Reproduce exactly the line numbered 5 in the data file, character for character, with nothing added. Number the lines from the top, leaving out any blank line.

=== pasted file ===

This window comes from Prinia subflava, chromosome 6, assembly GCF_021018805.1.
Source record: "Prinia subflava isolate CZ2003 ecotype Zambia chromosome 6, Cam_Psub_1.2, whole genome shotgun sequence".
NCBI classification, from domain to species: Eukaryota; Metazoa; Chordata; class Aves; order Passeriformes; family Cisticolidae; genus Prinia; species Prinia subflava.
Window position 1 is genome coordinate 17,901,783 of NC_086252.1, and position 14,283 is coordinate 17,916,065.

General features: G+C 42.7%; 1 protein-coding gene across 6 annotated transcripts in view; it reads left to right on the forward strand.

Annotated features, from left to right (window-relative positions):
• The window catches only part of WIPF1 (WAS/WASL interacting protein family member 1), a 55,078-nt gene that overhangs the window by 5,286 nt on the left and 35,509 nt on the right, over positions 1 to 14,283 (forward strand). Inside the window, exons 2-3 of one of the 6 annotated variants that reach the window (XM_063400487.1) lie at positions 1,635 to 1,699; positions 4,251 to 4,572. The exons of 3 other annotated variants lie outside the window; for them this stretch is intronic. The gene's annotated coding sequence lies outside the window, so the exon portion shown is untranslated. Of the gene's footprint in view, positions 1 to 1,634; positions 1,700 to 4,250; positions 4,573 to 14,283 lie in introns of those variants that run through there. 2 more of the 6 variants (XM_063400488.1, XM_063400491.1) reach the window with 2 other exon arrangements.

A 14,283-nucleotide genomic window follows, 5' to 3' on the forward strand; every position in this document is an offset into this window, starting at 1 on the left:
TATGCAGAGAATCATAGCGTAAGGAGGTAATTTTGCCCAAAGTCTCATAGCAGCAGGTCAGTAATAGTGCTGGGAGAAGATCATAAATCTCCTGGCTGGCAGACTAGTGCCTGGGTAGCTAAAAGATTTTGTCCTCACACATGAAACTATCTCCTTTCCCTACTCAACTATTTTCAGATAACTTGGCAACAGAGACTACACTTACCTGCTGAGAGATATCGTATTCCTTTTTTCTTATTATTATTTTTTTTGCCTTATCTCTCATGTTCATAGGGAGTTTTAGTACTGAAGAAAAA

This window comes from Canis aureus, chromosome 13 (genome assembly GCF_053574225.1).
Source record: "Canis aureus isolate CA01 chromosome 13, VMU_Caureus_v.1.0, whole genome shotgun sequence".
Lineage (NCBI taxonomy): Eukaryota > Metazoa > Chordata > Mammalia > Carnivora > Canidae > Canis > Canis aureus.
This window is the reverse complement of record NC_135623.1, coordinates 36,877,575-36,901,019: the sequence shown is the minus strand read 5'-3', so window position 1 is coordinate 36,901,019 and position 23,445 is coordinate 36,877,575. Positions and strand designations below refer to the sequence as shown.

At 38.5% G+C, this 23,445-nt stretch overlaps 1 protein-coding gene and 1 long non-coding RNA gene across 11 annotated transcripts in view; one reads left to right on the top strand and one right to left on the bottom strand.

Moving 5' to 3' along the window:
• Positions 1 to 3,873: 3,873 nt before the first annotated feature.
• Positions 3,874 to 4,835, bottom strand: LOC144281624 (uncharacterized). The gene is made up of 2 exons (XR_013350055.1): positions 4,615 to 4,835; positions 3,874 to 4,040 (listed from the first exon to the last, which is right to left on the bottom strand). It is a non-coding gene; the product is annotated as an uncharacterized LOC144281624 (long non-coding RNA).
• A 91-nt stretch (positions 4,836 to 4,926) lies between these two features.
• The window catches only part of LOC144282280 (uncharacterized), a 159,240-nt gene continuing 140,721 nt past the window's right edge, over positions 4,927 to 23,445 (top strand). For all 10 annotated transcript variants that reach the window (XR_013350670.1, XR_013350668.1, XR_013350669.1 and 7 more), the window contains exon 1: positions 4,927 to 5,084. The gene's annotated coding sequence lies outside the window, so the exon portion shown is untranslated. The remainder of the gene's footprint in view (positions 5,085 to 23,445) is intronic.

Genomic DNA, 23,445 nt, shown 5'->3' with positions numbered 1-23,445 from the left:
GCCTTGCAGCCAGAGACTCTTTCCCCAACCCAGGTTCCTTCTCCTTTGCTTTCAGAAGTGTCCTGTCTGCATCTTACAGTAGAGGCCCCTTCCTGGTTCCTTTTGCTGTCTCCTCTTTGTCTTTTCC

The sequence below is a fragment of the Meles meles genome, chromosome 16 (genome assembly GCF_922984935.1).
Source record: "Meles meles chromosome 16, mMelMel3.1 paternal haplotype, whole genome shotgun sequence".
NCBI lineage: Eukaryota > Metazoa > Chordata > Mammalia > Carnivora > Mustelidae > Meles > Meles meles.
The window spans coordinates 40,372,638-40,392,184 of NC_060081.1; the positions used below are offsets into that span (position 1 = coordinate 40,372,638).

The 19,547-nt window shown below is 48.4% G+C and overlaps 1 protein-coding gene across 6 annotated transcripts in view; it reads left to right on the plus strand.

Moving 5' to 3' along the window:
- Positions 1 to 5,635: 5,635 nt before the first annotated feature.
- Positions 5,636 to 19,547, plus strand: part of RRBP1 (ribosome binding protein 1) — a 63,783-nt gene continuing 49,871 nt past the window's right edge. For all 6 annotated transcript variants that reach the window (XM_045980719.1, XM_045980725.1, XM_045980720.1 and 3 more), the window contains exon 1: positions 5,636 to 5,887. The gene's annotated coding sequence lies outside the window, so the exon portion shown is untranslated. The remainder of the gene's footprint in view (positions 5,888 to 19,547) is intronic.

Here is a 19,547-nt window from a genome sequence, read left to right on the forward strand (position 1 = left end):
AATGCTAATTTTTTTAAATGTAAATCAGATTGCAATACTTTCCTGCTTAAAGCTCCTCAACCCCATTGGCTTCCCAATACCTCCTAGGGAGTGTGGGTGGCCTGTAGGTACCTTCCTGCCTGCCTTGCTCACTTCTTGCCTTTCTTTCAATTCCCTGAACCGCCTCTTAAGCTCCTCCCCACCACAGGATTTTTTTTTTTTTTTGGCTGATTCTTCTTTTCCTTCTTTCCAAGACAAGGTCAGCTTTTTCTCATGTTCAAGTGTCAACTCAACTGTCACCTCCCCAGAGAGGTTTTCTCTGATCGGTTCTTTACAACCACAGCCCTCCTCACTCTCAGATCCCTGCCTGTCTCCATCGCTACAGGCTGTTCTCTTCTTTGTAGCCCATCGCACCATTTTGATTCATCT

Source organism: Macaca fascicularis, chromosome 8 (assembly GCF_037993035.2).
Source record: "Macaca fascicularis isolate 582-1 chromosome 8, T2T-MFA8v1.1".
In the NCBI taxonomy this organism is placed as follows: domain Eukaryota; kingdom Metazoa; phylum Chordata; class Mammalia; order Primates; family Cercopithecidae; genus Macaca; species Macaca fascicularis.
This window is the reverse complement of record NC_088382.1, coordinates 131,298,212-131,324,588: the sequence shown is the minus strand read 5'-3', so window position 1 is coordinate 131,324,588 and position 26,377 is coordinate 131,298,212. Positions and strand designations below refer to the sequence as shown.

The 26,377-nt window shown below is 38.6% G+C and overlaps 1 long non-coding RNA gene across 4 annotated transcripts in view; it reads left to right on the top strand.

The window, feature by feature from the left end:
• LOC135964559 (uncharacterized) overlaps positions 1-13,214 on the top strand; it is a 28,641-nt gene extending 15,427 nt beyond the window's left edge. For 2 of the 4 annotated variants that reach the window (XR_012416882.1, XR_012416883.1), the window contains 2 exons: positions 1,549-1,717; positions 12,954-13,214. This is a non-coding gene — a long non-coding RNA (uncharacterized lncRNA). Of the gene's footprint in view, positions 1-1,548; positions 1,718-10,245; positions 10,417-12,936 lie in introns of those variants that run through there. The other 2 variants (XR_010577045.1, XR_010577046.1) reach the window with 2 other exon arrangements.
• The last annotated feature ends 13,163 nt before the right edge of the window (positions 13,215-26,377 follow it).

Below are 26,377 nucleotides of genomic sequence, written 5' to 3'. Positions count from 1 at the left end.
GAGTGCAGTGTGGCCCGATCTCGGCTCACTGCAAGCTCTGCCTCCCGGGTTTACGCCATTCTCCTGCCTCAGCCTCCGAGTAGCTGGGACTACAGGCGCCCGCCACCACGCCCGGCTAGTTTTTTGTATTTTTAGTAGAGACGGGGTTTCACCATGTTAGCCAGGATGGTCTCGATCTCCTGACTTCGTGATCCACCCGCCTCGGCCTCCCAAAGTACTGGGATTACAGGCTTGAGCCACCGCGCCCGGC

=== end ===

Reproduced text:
General features: G+C 42.7%; 1 protein-coding gene across 6 annotated transcripts in view; it reads left to right on the forward strand.